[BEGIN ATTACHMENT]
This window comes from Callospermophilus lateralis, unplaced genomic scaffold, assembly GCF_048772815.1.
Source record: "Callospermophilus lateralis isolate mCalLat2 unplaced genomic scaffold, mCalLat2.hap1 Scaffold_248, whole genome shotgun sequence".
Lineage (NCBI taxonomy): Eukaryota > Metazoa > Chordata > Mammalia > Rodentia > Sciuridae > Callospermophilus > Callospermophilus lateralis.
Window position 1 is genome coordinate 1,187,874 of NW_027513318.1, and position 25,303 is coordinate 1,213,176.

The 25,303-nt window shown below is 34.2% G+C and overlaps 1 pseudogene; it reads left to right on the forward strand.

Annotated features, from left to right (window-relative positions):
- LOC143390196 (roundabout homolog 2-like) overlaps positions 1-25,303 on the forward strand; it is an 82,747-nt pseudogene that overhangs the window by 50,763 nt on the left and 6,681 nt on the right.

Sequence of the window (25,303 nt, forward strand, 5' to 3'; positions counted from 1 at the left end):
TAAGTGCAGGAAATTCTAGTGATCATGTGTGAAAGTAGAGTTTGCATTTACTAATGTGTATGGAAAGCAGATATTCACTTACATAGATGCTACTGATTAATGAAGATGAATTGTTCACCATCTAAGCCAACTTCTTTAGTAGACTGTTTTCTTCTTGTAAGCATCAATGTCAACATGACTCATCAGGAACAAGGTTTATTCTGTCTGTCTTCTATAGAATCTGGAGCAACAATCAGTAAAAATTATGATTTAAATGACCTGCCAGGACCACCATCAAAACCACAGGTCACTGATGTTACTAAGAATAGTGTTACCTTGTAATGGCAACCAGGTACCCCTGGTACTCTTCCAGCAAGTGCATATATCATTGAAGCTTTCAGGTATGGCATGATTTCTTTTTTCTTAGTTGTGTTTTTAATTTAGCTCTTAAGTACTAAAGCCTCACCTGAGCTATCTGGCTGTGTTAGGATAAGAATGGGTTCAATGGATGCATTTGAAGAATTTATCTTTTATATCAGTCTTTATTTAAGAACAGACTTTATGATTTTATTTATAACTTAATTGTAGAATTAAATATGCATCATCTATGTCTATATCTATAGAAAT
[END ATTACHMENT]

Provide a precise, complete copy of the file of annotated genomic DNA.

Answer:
This window comes from Callospermophilus lateralis, unplaced genomic scaffold, assembly GCF_048772815.1.
Source record: "Callospermophilus lateralis isolate mCalLat2 unplaced genomic scaffold, mCalLat2.hap1 Scaffold_248, whole genome shotgun sequence".
Lineage (NCBI taxonomy): Eukaryota > Metazoa > Chordata > Mammalia > Rodentia > Sciuridae > Callospermophilus > Callospermophilus lateralis.
Window position 1 is genome coordinate 1,187,874 of NW_027513318.1, and position 25,303 is coordinate 1,213,176.

The 25,303-nt window shown below is 34.2% G+C and overlaps 1 pseudogene; it reads left to right on the forward strand.

Annotated features, from left to right (window-relative positions):
- LOC143390196 (roundabout homolog 2-like) overlaps positions 1-25,303 on the forward strand; it is an 82,747-nt pseudogene that overhangs the window by 50,763 nt on the left and 6,681 nt on the right.

Sequence of the window (25,303 nt, forward strand, 5' to 3'; positions counted from 1 at the left end):
TAAGTGCAGGAAATTCTAGTGATCATGTGTGAAAGTAGAGTTTGCATTTACTAATGTGTATGGAAAGCAGATATTCACTTACATAGATGCTACTGATTAATGAAGATGAATTGTTCACCATCTAAGCCAACTTCTTTAGTAGACTGTTTTCTTCTTGTAAGCATCAATGTCAACATGACTCATCAGGAACAAGGTTTATTCTGTCTGTCTTCTATAGAATCTGGAGCAACAATCAGTAAAAATTATGATTTAAATGACCTGCCAGGACCACCATCAAAACCACAGGTCACTGATGTTACTAAGAATAGTGTTACCTTGTAATGGCAACCAGGTACCCCTGGTACTCTTCCAGCAAGTGCATATATCATTGAAGCTTTCAGGTATGGCATGATTTCTTTTTTCTTAGTTGTGTTTTTAATTTAGCTCTTAAGTACTAAAGCCTCACCTGAGCTATCTGGCTGTGTTAGGATAAGAATGGGTTCAATGGATGCATTTGAAGAATTTATCTTTTATATCAGTCTTTATTTAAGAACAGACTTTATGATTTTATTTATAACTTAATTGTAGAATTAAATATGCATCATCTATGTCTATATCTATAGAAAT